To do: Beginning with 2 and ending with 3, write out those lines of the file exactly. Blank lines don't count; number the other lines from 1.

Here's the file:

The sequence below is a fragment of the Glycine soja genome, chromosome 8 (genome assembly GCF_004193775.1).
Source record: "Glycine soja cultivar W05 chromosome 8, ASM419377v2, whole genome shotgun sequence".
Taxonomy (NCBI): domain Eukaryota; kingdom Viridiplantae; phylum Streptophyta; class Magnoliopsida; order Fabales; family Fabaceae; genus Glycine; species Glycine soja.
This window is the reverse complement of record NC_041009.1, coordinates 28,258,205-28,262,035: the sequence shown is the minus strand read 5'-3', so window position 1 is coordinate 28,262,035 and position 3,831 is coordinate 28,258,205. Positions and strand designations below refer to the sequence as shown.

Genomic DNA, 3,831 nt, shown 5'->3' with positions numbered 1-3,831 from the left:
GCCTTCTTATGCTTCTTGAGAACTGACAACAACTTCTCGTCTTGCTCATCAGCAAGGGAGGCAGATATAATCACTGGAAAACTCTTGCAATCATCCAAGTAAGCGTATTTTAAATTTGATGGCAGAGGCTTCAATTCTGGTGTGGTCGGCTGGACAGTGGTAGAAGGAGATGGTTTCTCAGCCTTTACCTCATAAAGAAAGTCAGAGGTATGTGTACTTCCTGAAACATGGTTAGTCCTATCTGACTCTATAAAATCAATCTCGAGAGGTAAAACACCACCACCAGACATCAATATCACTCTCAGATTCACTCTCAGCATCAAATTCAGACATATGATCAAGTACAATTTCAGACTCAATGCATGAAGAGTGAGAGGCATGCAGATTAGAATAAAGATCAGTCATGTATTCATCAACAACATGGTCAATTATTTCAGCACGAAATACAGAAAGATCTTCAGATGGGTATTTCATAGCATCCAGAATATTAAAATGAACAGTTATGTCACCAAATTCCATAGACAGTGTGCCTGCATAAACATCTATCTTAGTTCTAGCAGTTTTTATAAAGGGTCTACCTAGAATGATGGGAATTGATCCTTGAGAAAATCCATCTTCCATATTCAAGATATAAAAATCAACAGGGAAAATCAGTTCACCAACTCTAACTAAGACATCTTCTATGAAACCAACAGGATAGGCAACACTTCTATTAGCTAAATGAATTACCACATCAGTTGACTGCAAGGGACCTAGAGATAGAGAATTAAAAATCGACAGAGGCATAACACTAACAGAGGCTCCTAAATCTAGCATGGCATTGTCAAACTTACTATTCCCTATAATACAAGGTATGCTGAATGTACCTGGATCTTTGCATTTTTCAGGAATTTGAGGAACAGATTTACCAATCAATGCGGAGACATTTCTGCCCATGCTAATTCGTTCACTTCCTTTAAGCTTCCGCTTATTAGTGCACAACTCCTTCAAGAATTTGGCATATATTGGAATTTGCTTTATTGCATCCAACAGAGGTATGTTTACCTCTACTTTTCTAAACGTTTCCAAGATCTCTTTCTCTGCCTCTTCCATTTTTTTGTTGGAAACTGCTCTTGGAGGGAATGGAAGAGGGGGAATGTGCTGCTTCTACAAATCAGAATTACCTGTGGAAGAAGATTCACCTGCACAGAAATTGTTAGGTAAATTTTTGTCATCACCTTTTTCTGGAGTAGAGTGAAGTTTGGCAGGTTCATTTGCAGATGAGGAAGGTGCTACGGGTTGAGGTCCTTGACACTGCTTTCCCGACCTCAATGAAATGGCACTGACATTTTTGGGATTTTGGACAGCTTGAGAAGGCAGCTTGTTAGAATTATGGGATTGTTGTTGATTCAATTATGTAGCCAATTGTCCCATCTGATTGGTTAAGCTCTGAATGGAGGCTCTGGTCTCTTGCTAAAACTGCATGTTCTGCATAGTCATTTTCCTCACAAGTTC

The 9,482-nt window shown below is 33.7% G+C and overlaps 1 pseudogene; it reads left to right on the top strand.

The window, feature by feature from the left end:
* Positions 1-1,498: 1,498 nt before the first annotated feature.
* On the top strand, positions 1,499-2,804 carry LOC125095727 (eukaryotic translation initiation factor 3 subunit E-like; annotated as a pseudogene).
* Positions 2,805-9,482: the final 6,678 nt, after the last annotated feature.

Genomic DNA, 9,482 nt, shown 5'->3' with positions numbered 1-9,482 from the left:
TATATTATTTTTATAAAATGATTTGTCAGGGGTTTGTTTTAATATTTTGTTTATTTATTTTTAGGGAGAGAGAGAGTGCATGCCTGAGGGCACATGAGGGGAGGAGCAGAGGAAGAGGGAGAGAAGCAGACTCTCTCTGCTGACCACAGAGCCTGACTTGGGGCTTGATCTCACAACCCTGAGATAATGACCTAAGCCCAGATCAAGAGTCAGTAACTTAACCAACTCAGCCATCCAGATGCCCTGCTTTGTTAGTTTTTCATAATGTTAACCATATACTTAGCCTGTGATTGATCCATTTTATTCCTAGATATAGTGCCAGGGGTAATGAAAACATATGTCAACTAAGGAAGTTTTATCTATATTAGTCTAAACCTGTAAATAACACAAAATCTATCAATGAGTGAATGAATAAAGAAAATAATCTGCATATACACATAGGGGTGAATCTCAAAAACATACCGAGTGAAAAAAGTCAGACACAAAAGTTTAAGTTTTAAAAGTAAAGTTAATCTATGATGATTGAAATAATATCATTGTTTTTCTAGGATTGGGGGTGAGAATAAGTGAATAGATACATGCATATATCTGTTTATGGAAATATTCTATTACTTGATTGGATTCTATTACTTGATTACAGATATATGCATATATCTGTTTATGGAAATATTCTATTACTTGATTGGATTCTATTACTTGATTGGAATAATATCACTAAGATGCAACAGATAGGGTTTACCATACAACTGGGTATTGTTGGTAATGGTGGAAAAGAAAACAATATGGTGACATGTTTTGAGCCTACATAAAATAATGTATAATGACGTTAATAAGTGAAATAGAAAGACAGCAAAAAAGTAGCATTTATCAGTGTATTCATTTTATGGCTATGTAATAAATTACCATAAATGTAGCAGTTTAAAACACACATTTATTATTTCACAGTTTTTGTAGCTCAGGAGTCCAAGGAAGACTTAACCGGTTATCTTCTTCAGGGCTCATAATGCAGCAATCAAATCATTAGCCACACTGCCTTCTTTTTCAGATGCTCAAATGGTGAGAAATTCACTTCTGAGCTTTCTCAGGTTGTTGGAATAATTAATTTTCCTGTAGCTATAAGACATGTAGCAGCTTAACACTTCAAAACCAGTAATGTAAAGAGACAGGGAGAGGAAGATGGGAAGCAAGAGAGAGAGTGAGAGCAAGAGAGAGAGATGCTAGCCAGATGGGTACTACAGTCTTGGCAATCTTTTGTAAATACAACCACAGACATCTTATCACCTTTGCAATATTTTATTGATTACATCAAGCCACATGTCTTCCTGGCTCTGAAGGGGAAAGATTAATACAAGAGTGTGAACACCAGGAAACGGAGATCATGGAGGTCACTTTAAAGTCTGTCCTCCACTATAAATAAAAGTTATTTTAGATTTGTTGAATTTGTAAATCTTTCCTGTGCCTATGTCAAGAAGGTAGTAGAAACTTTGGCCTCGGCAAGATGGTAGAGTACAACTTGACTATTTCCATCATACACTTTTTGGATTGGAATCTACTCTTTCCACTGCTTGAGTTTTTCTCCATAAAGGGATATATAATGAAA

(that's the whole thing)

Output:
Source record: "Glycine soja cultivar W05 chromosome 8, ASM419377v2, whole genome shotgun sequence".
Taxonomy (NCBI): domain Eukaryota; kingdom Viridiplantae; phylum Streptophyta; class Magnoliopsida; order Fabales; family Fabaceae; genus Glycine; species Glycine soja.